Of course, there is simply the existential issue of mental health professionals that may be unbearable for them to face: If I am not fixing a distinct and identifiable problem, what, then, is my purpose? If the real healing power I have is something that any human being could ostensibly provide, if willing, why did I spend all those years in school and possibly hundreds of thousands of dollars? If these are not specific diseases related to specific biochemical or genetic flaws, why have I specialized—and who doesn’t like feeling special? And, worse, if I am not addressing people with genetic illnesses and biochemical problems, what, really, am I doing when all I have to offer are drugs and technological interventions?

This problem is not unique to mental health professionals. Medical doctors are caught in a similar dilemma when it comes to obesity, heart disease, diabetes, chronic inflammation, and many autoimmune diseases, even cancer. What do these doctors do when they realize that these problems are almost entirely due to an industrialized diet largely based on corporate interests—the sugar industry, soy bean manufacturers, Monsanto—and that if people just ate the way humans are designed to eat, these problems mostly would not exist? And, of course, these issues are entirely intertwined with mental health problems!

It is too dangerous to one’s own existential anxiety and identity to tolerate any questioning of genetic and biochemical theories; the idea that these theories and their related treatments are actually harmful and discriminatory is beyond even the realm of acceptability. In the professionals’ defense, patients also have come to believe that they are not receiving “real” care or quality treatment if they are told to exercise, eat healthy, take a walk, etc.—they feel they are being short-changed if they do not walk out with a concrete plan or prescription. Of course, chicken or egg, right? They onus still lies with professionals to tell the truth.

Bruce Levine: Trauma and Madness in Mental Health Services is about a very serious topic, but you had me laughing out loud a few times. For example, when you discuss mental health professionals’ financial need to stand out from their numerous peers via pretentious specializations, you write: “I live in New York City where the population of therapists is rivaled only by that, perhaps, of actors, finance professionals, and rats.” Too many mental health professionals are afraid to be irreverent about aspects of their profession that nobody should revere. Do you think their socialization damages their spontaneity and authenticity?

Noël Hunter: What is the point to life if we cannot laugh! Laughter is so incredibly healing and allows us to face the most painful aspects of our existence without being suffocated under the weight of it all. It allows us to digest that which is otherwise intolerable. In essence, laughter is like a highly pleasurable laxative. A good laugh truly is like a good… well, you know.

Unfortunately, laughing is frowned upon, and I agree that many mental health professionals appear to be somehow afraid of humor, at least when it comes to their work. I don’t think this problem is unique to mental health professionals. I think it is a byproduct of one’s own painful development wherein they may have been laughed at or not taken seriously as a kid, and also, yes, socialization. We live in a society that values stoicism, complete control over one’s behaviors, lack of emotional expression, “politeness” at the expense of authenticity—I love New York!—and an eerie Stepford Wife-like ideal of conformity. Mental health professionals often are selected for their ability to represent these values. Those troublemakers who tell the truth, are spontaneous (otherwise called “impulsive”), who laugh or find humor in the darkness (or “inappropriate affect”), who refuse to conform (or my favorite, “oppositional”) are ostracized and pathologized for the threat they pose to propriety. They generally don’t make it through the training process. I know I almost didn’t. It is the Anglo-Saxon way. It also is what makes most of us completely miserable.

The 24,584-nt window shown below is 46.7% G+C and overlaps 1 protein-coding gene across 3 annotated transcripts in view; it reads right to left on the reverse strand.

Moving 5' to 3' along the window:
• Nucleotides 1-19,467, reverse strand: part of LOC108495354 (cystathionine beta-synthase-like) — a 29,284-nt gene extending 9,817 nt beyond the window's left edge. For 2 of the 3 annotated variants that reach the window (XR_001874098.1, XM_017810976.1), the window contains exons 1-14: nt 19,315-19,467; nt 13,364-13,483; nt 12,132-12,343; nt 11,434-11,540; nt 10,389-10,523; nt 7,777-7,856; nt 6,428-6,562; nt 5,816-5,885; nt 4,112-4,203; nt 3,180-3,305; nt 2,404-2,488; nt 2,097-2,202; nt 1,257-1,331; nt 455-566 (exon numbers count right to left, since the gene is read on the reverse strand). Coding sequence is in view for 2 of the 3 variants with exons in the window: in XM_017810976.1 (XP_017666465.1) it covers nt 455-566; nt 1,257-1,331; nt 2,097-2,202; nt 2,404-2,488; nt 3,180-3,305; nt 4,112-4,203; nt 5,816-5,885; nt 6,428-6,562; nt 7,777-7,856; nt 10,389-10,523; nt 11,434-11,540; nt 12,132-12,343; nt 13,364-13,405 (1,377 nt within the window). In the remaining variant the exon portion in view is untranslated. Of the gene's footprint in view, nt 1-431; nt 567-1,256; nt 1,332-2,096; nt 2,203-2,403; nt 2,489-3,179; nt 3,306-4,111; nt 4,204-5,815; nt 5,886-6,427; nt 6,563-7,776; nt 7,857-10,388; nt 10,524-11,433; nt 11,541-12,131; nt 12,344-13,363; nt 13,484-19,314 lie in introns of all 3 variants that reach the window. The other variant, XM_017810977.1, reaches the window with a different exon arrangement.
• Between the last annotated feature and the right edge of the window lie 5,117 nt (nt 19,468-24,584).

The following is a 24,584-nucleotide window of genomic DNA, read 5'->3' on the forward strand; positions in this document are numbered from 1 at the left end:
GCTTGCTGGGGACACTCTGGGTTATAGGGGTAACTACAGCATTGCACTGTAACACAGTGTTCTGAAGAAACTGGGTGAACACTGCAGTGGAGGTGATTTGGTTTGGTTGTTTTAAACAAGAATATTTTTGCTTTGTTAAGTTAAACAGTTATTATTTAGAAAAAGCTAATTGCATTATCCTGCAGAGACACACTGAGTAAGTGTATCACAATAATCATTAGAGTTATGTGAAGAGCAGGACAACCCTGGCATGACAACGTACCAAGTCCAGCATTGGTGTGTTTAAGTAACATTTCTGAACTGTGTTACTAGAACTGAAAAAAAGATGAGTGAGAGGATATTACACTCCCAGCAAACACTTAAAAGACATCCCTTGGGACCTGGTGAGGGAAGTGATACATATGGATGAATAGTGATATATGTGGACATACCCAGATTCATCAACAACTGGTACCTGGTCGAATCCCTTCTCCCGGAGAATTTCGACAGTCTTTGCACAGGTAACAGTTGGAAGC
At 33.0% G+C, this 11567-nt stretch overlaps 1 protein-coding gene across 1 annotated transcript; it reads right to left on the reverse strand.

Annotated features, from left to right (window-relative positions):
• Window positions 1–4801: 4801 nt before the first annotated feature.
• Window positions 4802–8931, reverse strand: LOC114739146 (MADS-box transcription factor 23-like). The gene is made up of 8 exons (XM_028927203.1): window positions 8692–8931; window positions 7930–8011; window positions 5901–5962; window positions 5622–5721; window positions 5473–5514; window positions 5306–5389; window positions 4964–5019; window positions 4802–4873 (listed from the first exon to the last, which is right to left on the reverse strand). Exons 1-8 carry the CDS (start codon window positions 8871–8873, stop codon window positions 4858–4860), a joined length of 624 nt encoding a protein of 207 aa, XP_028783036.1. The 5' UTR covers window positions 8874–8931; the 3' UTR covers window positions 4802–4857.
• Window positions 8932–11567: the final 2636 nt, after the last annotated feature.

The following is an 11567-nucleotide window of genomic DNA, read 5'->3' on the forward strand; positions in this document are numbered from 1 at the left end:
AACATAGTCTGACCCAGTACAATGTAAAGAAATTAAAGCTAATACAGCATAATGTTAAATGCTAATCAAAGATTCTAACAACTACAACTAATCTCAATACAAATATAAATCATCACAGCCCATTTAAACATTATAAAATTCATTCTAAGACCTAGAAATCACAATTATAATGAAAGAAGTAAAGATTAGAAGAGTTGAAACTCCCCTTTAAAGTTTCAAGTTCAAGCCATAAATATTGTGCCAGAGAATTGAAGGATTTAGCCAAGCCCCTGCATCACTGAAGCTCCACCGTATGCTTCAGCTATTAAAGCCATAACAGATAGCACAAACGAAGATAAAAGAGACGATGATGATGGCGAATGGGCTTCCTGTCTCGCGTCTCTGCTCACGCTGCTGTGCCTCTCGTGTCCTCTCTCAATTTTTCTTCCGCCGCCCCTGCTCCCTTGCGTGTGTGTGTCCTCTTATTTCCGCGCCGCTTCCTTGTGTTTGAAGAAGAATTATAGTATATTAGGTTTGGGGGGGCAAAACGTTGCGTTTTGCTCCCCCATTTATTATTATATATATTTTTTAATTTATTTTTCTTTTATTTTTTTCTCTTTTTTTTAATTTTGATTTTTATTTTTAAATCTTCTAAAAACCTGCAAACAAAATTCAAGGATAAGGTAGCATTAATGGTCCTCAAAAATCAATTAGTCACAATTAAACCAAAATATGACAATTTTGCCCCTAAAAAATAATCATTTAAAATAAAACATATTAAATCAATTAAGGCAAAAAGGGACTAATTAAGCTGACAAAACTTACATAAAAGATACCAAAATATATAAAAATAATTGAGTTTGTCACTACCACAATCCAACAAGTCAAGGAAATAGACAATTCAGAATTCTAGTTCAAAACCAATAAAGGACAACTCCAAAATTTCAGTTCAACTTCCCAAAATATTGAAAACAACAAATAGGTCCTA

Bruce Levine: What do you think is most important to get across to mental health professionals who are treating people who may be behaving in ways that seem bizarre to them or which frighten them?

Noël Hunter: Try to understand that which you do not. Know that there is almost always a reason why a person is behaving in the ways they are. It is our job to take the time to try and understand what that is, not to write it off and judge. We all can imagine a scared and trapped animal—it snaps, writhes, runs in circles, jumps, and if it could speak, it probably wouldn’t be working very hard to help you feel better, it would be trying to protect itself. We understand this with animals and we instinctively know that we must help calm the animal and help it feel safe. Yet, with people, suddenly all common sense and instinct goes out the window and instead of compassion and understanding, we judge, condemn, avoid, aggress, and dehumanize. The standard reaction to individuals who are scared and in pain too often is the exact opposite of what they need.

In short: Just because someone is different than you, this does not make them wrong, diseased, personality disordered, defective, less-than, or beneath you. If you cannot be curious or control your own fear, seek counseling.